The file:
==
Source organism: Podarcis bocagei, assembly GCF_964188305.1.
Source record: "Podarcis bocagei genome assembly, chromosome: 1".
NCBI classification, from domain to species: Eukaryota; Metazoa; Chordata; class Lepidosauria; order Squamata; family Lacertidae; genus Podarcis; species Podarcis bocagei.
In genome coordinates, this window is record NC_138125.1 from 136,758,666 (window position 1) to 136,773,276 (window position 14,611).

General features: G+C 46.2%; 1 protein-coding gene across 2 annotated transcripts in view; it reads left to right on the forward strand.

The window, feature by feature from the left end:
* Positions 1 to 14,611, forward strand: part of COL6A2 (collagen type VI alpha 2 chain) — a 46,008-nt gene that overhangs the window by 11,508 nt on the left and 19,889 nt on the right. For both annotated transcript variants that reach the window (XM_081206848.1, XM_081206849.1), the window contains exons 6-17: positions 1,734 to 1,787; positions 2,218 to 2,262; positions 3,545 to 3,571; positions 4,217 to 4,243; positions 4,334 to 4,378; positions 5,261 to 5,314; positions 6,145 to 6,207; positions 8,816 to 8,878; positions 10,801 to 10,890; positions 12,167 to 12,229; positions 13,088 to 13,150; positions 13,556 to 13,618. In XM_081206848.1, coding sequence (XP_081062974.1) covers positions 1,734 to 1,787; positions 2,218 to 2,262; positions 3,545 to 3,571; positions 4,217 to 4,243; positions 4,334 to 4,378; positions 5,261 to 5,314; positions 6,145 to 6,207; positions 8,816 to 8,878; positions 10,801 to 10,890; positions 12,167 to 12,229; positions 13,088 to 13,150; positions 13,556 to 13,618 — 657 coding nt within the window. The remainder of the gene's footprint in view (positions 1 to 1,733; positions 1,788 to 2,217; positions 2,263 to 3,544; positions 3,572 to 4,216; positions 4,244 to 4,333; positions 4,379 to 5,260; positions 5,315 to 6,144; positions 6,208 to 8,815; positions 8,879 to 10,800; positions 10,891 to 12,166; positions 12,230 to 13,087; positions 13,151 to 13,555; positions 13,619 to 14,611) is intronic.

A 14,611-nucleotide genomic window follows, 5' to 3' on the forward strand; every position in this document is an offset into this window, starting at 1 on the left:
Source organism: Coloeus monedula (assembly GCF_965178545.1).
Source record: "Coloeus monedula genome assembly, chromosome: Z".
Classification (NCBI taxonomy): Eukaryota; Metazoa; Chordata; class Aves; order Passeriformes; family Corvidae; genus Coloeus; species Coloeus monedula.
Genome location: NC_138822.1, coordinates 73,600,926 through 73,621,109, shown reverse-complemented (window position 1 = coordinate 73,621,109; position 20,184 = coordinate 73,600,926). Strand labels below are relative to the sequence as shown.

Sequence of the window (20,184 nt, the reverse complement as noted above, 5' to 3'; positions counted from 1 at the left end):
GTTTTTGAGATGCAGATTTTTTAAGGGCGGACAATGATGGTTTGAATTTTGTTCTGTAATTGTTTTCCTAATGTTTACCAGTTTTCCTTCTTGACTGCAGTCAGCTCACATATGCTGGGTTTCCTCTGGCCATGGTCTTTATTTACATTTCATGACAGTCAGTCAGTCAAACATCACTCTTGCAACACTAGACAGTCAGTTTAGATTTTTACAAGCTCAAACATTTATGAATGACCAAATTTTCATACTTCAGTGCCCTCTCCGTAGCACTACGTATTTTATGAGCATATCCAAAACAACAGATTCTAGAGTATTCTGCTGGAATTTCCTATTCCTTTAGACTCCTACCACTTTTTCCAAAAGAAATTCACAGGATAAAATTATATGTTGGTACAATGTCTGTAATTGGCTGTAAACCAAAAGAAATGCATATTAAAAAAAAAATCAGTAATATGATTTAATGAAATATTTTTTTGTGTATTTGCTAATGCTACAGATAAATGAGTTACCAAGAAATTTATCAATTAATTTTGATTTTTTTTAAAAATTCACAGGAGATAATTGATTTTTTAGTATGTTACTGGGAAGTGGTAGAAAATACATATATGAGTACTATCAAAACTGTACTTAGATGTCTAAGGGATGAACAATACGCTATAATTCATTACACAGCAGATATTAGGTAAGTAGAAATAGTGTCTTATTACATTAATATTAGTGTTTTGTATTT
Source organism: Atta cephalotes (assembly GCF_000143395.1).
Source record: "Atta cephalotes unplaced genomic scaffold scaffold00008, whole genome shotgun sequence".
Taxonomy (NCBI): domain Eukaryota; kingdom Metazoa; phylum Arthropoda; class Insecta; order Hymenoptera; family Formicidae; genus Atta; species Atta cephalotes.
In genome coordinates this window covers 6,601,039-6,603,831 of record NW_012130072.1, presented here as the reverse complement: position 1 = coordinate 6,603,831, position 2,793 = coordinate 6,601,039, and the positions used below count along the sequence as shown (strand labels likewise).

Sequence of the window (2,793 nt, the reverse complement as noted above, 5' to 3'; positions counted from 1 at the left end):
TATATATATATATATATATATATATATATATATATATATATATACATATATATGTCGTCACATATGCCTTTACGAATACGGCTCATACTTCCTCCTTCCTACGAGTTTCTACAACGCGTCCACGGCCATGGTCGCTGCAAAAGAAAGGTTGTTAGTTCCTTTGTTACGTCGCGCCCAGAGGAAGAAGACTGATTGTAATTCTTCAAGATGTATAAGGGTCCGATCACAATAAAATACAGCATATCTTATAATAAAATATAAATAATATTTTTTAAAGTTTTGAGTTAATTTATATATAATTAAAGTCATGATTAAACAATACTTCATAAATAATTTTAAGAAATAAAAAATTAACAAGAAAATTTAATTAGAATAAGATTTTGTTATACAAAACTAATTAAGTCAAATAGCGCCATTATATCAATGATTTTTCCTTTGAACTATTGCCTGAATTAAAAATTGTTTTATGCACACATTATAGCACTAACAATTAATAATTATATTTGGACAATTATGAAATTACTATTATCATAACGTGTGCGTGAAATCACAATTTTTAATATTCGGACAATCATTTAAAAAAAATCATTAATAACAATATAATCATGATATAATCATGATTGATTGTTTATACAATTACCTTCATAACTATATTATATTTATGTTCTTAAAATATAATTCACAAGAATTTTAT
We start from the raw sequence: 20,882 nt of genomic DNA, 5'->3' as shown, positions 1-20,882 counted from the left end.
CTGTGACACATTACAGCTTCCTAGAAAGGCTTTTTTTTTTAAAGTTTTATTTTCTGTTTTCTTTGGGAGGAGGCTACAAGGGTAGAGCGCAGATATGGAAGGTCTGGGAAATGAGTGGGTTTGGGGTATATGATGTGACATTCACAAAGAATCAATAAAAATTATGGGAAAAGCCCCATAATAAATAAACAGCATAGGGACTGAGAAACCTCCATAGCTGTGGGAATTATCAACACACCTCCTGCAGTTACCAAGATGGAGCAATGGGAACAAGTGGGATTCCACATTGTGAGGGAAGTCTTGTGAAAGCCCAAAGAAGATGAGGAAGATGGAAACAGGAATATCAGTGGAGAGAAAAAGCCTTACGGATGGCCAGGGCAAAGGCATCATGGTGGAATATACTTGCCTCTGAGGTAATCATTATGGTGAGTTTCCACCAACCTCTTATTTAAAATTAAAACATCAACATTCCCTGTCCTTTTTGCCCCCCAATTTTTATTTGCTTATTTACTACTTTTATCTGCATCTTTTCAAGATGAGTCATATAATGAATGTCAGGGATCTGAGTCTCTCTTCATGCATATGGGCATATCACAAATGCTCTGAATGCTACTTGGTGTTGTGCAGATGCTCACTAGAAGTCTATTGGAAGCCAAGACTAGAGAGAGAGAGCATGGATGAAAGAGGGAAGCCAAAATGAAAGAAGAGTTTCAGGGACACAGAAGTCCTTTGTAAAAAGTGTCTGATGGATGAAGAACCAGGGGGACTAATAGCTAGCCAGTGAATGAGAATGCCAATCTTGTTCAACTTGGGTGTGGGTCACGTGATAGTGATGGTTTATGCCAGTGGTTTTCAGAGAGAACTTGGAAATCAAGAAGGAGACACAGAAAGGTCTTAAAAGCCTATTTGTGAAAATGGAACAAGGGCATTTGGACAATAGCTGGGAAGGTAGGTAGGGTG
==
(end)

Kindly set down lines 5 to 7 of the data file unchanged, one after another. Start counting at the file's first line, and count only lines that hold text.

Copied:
General features: G+C 46.2%; 1 protein-coding gene across 2 annotated transcripts in view; it reads left to right on the forward strand.

The window, feature by feature from the left end:
* Positions 1 to 14,611, forward strand: part of COL6A2 (collagen type VI alpha 2 chain) — a 46,008-nt gene that overhangs the window by 11,508 nt on the left and 19,889 nt on the right. For both annotated transcript variants that reach the window (XM_081206848.1, XM_081206849.1), the window contains exons 6-17: positions 1,734 to 1,787; positions 2,218 to 2,262; positions 3,545 to 3,571; positions 4,217 to 4,243; positions 4,334 to 4,378; positions 5,261 to 5,314; positions 6,145 to 6,207; positions 8,816 to 8,878; positions 10,801 to 10,890; positions 12,167 to 12,229; positions 13,088 to 13,150; positions 13,556 to 13,618. In XM_081206848.1, coding sequence (XP_081062974.1) covers positions 1,734 to 1,787; positions 2,218 to 2,262; positions 3,545 to 3,571; positions 4,217 to 4,243; positions 4,334 to 4,378; positions 5,261 to 5,314; positions 6,145 to 6,207; positions 8,816 to 8,878; positions 10,801 to 10,890; positions 12,167 to 12,229; positions 13,088 to 13,150; positions 13,556 to 13,618 — 657 coding nt within the window. The remainder of the gene's footprint in view (positions 1 to 1,733; positions 1,788 to 2,217; positions 2,263 to 3,544; positions 3,572 to 4,216; positions 4,244 to 4,333; positions 4,379 to 5,260; positions 5,315 to 6,144; positions 6,208 to 8,815; positions 8,879 to 10,800; positions 10,891 to 12,166; positions 12,230 to 13,087; positions 13,151 to 13,555; positions 13,619 to 14,611) is intronic.